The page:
PSU Playbook: Butler Touchdown Strike

Get a closer look at Anthony Morelli's 29-yard touchdown pass to Deon Butler, which put the Nittany Lions up 17-7 over Wisconsin in the second quarter of last weekend's clash. What did the formation look like? Why did it work so well? What did Morelli do to help Butler break the play open?

One of the most intriguing and entertaining aspects of the Football Fantasy Camp at Penn State is having the ability to dig into PSU's playbook and learn about the various schemes, formations and play variations the Nittany Lions run from the coaches themselves, like Larry Johnson, Galen Hall, Jay Paterno and Brian Norwood. Periodically this season we'll take a closer look at the inner-workings of a specific plays or schemes PSU runs to help give you a better understanding of the game and give you just a taste of what you can experience and learn from the PSU staff at Fantasy Football Camp.

In Saturday's 38-7 win over Wisconsin, the Nittany Lions got their second touchdown off a 29-yard touchdown strike from Anthony Morelli to Deon Butler. You can see the play at the 55-second mark of this video recap here.

The general play formation is a staple of Penn State's offensive scheme. However, this set ran a slight variation, maintaining maximum pocket protection of Morelli. Called Spread Right Pistol RZ Streak, the naming of the play is pretty simple — spread refers to the split ends spreading wide on the play, right basically means the open end of the formation is to the right. Pistol is a general PSU term where the X and Y positions are on opposite ends of the formation and "RZ streak" means the R and Z split ends will run streak patterns.

The play is a spread formation with the split ends (R, Z) lined up wide on the wings and the X receiver in the slot up on the line of scrimmage, the "slot" being inside between the offensive line and the split end. The trips right formation includes the tight end (Y) off the offensive line and a single back (A) lined up behind the quarterback (Q). Here is how the basic formation is set.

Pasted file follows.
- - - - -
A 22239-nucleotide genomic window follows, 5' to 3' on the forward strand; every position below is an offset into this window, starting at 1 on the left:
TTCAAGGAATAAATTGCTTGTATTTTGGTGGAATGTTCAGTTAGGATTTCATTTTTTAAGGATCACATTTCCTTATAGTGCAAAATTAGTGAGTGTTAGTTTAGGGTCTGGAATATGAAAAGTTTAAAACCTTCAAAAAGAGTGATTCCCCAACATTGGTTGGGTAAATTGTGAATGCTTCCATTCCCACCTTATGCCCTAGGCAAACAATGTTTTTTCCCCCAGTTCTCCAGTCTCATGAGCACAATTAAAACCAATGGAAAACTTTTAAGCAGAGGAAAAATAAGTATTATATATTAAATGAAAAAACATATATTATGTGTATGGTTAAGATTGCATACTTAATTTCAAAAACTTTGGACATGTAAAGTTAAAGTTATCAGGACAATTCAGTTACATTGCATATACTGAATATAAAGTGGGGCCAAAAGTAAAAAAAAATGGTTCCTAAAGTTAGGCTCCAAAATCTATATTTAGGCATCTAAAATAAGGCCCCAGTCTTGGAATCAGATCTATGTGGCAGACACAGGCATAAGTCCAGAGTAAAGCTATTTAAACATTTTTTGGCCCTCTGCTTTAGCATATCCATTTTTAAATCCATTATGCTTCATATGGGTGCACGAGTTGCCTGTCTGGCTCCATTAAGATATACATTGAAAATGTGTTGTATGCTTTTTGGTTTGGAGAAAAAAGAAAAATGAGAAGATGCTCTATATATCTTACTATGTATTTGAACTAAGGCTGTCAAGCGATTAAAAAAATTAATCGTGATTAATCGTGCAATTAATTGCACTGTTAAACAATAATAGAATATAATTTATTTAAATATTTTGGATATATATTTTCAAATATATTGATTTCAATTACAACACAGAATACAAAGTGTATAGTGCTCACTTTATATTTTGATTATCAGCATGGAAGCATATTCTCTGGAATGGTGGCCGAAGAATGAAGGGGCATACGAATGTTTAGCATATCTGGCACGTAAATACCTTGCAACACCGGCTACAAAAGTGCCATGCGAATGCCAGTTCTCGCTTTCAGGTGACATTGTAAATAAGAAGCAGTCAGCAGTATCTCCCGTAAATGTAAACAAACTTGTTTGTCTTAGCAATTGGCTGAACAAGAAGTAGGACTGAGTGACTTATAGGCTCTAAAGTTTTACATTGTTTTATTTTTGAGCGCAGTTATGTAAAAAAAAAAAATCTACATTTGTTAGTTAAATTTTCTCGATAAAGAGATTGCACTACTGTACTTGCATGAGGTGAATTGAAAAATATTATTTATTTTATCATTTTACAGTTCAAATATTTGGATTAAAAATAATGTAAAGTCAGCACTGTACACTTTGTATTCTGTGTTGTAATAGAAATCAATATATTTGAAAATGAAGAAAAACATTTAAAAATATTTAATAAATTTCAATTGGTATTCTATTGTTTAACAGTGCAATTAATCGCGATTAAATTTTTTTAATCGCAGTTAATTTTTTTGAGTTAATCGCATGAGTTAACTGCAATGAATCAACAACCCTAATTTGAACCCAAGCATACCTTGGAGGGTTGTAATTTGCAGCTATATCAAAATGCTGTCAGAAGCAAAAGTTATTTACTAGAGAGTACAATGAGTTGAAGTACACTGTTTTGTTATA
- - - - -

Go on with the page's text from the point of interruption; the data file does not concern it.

Here are the routes each target is directed to run in the formation:

X: Slant @ 5 Steps, Out @ 5 Steps
Z: Streak Pattern
Y: Block Protection
R: Streak Pattern
A: Block Protection

Notice both the A (RB) and Y (TE) are kept in to provide maximum protection for quarterback (Q). This is presumably to provide him with enough time for the play to develop and throw in the fake before he releases the ball. Wisconsin was not blitzing, so the added protection, particularly the A back, was not needed for the plays success.

In the play Morelli starts under center. On the snap the split ends (Deon Butler - R, and Jordan Norwood - Z) hit their streaks, while the slot receiver (Derrick Williams - X) takes an inside slant at five steps and then shifts to an out after another five steps. This X route serves as a decoy, drawing the safety support in and away from the wing and carrying it into the center of the defensive backfield, and hence away from the intended target, the R receiver.

At the same moment Morelli looks left to the Z receiver and throws a hard pump fake, which freezes the Wisconsin linebackers for a moment and further draws the safety support toward the far side of the field, and away from the intended target, the R receiver.

Williams' X route and Morelli's fake remove the deep strong safety support and allows Butler to take advantage of the man coverage by accelerating past his corner assignment, who was also thrown off his coverage for a moment by the fake. At this point he breaks a bit wide on his route to create further separation from the coverage. Morelli launches a deep pass once Butler hits his acceleration point and hits him in the end zone.

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